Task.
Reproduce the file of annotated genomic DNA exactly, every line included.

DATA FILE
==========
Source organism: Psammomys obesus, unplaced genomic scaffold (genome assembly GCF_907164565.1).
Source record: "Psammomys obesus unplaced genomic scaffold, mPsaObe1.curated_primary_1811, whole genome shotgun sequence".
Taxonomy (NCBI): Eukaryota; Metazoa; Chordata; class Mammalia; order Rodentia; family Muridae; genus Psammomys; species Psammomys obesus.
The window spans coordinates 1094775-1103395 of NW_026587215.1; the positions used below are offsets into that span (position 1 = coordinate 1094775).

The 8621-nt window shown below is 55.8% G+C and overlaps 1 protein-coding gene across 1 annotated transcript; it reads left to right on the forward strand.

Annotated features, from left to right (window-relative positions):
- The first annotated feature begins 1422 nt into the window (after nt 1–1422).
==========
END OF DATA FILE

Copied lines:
Source organism: Psammomys obesus, unplaced genomic scaffold (genome assembly GCF_907164565.1).
Source record: "Psammomys obesus unplaced genomic scaffold, mPsaObe1.curated_primary_1811, whole genome shotgun sequence".
Taxonomy (NCBI): Eukaryota; Metazoa; Chordata; class Mammalia; order Rodentia; family Muridae; genus Psammomys; species Psammomys obesus.
The window spans coordinates 1094775-1103395 of NW_026587215.1; the positions used below are offsets into that span (position 1 = coordinate 1094775).

The 8621-nt window shown below is 55.8% G+C and overlaps 1 protein-coding gene across 1 annotated transcript; it reads left to right on the forward strand.

Annotated features, from left to right (window-relative positions):
- The first annotated feature begins 1422 nt into the window (after nt 1–1422).